Heavy metal poet bridges modern with medieval in new book
Death metal and poetry don’t usually hang out together – except in the personage of former Edmontonian Catherine Owen. She’s not only an award-winning Canadian poet, well respected by many – which is an accomplishment in the fractured world of Canadian poetry – she’s also a heavy metal goddess who’s played bass in bands such as InHuman and Helgrind.
Owen recently made a stop in Edmonton to read from her ninth book, Trobairitz.
Q: What is Trobairitz?
A: It’s term used to describe 12th Century female troubadours … I’ve been a fan and then a creator of metal music for quite a long time, but didn’t know how to write poems about this passion, a joy I can also often feel ambivalent about. When I discovered the world of trobairitzes, I instantly saw a connection to that period in medieval history and the contemporary metal world. It’s complex, but basically it involves creating art in opposition to the status quo, questioning gender and class and religion and being, in various ways, oppressed by society. As a woman in the metal scene, I often struggled with how I fit in or didn’t, with whether I was innovating or merely replicating, how I would survive the at-times virulent sexism. So Trobairitz is an exploration of those themes.
Q: Who came up with the cover?
A: That was my idea and I’m fortunate enough to work with a superb photographer, Paul Saturley. I was hoping to capture the energy of live performance while creating a stylized image. We shot this photo in his studio in Victoria while listening to Iron Maiden and Katatonia. I hair-whirled for over an hour, with and without the bass.
Q: Did Trobairitz help with the grieving and healing following the death of Chris? (Owen’s partner Chris Matzigkeit passed away in 2010.)
A: Perhaps. In some ways it’s re-opened wounds, reminded me of the life that Chris and I led for eight years. He gave me that path in a sense. And then it took me over. Metal was nearly everything to him. And for a while after he died, I could barely listen to the genre. It’s been two and a half years now. I’m better able to read from the book, I hope, without constantly being wracked by difficult memories. And there’s humour in it too. So that helps.
Q: Any comments on Canadian poetry?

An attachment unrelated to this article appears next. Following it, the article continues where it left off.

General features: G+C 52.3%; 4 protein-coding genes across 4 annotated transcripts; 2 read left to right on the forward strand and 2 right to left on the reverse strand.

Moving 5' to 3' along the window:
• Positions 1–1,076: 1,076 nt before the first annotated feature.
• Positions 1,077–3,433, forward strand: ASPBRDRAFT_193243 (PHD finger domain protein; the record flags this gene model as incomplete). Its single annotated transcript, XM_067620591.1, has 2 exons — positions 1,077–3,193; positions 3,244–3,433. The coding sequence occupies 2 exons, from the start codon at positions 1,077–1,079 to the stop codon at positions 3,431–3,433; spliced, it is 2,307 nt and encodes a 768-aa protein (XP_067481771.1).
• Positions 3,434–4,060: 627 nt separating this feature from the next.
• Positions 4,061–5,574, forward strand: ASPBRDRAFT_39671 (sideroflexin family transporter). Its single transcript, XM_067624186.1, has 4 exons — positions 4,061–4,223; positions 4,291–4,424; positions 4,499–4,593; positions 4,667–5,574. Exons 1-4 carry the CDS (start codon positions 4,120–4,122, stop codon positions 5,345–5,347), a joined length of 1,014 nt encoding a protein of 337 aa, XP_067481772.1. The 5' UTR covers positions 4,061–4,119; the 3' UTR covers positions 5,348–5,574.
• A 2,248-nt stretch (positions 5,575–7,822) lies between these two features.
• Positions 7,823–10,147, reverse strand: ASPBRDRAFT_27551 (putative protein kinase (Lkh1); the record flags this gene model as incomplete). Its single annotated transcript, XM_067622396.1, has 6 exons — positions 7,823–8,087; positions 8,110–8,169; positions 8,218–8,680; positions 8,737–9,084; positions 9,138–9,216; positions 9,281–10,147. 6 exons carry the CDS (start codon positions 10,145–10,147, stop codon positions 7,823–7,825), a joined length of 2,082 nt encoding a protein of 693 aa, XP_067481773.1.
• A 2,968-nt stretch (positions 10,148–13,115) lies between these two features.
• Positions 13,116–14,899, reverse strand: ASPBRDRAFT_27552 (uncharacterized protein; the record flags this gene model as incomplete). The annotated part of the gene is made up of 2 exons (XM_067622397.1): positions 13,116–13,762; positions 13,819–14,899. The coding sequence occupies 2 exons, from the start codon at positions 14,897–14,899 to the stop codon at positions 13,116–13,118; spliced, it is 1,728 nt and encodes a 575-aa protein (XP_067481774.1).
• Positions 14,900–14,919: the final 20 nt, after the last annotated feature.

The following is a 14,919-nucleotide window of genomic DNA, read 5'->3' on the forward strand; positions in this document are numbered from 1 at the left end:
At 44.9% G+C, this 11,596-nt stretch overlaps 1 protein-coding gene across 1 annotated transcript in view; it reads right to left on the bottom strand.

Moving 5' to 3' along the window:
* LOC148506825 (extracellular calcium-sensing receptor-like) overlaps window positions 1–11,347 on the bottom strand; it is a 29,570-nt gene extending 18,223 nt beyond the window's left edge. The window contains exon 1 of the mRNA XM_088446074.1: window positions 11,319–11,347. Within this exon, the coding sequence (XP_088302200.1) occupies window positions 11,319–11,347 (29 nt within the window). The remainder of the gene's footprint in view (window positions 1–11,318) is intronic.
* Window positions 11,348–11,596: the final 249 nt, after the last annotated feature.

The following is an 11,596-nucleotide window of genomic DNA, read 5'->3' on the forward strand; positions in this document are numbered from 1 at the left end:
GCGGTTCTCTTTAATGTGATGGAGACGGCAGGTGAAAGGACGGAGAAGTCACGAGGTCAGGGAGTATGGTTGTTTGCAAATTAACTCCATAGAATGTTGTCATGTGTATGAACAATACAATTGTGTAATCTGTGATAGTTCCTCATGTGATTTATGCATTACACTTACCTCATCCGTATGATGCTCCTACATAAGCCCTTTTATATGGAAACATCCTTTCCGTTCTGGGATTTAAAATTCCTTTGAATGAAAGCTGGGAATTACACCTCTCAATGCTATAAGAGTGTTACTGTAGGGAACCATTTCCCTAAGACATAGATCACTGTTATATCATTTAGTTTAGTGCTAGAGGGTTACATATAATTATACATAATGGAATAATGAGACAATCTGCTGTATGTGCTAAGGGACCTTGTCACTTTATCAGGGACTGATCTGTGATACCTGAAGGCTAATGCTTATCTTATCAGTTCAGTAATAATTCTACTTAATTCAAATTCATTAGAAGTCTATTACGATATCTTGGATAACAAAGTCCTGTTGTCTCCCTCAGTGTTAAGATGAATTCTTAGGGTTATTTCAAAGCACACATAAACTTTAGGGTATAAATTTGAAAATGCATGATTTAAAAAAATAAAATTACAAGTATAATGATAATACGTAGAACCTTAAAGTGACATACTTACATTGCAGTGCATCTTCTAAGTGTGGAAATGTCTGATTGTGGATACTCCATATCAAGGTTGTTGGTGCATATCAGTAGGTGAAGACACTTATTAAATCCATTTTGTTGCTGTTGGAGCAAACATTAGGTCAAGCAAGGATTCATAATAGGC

A: There is an immense amount of brilliance in this country, poetically speaking, and a slew of books are published every year. While this is wonderful, I am still concerned about who is reading and writing these books, how they are getting distributed, who’s reviewing them, what happens to the books if they don’t win any awards. I think a lot of self-congratulating is going on without much examination of what this book publishing system is really accomplishing.
Q: What about your place in that?
A: I produce a lot more books than the “average” Canadian poet, which is no laudable quality in this country. I do so because that is what I’ve dedicated my life to. It’s just what I live for.
Q: What about music? How’s that going?
A: A much more challenging path for me. Firstly, I’ve been a poet a lot longer than a committed musician, though I’ve played instruments since I was three. Thus I have much more experience keeping it all going despite roadblocks in my personal life. Secondly, Chris and I were a collaborative team in the metal world and with his death I’ve had a hard time starting again. I have continued to write bass lines and lyrics for my currently solo project Medea and have attempted to work with a range of guitarists who haven’t quite clicked for a variety of reasons. I’ve also been singing “poem-songs” with a mini-band called The Lyrical Outlaws. But that appears to be on hold now too. When I return from tour it looks like I’m going to play bass in an all-woman AC/DC cover band for a kind of a living. More than this, to play live again after a three year hiatus. And meanwhile, to keep making a life, always, through poetry, music, art.